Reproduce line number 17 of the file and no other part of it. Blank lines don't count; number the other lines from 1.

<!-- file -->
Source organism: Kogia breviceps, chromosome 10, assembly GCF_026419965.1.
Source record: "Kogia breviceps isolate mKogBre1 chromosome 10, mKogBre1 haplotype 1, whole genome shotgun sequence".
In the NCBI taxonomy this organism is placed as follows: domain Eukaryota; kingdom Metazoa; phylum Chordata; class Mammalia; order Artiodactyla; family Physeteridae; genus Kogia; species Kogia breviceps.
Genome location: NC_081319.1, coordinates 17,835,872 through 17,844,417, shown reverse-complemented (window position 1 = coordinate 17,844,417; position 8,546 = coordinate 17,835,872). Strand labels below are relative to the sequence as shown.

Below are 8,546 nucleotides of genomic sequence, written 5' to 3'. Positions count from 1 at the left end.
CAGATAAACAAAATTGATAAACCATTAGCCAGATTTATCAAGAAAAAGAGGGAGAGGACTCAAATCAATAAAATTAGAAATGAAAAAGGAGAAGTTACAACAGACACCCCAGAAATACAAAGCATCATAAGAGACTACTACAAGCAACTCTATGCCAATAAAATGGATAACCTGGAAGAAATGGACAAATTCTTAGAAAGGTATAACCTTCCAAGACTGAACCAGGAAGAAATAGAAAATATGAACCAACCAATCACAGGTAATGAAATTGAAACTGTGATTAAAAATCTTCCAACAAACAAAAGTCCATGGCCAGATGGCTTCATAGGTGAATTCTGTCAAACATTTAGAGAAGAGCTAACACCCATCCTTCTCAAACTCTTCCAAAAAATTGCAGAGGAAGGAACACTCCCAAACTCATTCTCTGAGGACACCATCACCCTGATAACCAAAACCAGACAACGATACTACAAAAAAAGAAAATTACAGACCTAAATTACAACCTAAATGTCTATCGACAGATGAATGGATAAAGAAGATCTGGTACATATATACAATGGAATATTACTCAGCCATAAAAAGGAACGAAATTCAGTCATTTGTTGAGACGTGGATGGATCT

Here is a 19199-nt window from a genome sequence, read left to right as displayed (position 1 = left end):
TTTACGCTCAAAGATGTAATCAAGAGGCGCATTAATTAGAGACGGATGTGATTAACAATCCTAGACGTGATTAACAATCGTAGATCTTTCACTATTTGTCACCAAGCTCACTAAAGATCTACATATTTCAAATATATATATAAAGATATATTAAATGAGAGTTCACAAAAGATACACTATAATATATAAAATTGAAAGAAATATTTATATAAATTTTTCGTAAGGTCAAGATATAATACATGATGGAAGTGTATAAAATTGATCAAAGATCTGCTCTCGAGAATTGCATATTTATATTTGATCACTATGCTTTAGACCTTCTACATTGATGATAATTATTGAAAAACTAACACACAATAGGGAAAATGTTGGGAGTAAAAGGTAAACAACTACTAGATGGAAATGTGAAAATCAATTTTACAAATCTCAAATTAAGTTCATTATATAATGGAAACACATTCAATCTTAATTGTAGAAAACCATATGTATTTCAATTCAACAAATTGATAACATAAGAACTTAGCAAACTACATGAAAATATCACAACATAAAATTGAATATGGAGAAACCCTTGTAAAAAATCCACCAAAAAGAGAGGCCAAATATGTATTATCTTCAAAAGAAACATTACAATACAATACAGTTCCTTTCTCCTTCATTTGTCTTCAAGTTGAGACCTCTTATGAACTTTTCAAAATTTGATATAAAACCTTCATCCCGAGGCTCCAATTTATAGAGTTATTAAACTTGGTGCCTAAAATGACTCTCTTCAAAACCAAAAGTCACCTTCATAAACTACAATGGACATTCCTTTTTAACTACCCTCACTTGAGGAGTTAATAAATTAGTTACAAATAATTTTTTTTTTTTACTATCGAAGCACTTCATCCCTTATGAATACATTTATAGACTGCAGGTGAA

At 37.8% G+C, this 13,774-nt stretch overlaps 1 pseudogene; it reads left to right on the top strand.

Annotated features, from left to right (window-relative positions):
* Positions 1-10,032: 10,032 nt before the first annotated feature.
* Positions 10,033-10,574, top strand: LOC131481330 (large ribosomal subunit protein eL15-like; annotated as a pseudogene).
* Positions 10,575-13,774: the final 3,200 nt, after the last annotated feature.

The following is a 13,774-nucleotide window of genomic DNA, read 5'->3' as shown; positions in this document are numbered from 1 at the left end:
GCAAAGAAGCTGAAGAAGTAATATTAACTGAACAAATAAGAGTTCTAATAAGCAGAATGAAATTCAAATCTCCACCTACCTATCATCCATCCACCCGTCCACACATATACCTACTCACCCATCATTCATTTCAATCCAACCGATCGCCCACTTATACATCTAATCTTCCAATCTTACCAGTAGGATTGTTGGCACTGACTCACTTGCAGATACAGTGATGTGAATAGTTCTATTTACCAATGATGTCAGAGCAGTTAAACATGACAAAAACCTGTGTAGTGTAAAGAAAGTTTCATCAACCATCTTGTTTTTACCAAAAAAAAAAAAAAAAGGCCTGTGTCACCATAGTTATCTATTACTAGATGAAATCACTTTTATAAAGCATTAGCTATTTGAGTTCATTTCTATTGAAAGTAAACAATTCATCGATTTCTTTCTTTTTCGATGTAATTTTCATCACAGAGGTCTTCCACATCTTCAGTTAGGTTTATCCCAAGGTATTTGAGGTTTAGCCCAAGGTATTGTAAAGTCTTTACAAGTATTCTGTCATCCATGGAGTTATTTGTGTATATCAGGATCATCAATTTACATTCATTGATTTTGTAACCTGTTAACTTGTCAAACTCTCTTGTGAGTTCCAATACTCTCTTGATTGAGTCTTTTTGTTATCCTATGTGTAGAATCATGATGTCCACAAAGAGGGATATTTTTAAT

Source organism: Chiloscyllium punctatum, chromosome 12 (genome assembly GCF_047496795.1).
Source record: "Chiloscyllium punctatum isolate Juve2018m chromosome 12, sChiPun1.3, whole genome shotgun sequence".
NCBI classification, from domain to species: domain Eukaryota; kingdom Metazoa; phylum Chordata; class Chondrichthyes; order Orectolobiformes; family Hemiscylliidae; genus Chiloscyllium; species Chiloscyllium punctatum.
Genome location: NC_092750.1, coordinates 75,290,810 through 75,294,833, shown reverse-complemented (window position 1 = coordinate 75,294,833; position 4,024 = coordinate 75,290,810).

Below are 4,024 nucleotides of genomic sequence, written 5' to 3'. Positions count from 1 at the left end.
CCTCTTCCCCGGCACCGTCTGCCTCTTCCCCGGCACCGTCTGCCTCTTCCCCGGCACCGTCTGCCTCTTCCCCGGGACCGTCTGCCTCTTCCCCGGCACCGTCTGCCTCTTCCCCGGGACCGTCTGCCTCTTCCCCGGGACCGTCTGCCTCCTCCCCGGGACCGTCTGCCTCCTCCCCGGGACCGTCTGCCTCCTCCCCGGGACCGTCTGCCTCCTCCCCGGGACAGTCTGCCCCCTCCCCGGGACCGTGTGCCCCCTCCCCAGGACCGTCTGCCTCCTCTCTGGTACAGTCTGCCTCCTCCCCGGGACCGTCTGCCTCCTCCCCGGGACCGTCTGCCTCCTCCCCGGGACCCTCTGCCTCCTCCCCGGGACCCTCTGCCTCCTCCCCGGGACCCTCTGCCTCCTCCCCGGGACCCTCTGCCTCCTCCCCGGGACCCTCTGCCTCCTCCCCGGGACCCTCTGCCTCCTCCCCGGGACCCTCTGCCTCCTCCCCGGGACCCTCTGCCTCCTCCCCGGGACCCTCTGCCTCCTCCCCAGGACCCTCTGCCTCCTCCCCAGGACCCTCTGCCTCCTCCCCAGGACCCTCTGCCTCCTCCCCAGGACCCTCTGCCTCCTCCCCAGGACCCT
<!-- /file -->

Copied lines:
Source record: "Chiloscyllium punctatum isolate Juve2018m chromosome 12, sChiPun1.3, whole genome shotgun sequence".